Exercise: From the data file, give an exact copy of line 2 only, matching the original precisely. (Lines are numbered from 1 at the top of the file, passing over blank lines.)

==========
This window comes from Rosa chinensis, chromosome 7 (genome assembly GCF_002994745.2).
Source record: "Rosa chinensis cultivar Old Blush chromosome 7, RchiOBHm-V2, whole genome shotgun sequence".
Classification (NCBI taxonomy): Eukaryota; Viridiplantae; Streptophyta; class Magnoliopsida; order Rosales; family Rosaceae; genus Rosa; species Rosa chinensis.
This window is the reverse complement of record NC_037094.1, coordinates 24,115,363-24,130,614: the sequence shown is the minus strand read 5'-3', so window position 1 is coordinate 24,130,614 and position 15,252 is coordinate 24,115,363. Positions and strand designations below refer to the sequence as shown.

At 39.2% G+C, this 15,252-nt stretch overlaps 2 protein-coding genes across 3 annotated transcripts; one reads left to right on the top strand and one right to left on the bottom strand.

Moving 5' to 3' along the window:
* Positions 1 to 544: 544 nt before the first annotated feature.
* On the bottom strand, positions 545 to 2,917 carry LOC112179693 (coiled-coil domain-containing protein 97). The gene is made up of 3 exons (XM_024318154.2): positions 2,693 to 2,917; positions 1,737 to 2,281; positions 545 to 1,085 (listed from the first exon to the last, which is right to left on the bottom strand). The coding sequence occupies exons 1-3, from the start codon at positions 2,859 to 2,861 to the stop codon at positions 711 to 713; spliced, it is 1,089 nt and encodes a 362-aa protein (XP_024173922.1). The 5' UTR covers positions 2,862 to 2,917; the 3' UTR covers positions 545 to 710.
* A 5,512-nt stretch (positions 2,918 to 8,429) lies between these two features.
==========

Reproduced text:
Source record: "Rosa chinensis cultivar Old Blush chromosome 7, RchiOBHm-V2, whole genome shotgun sequence".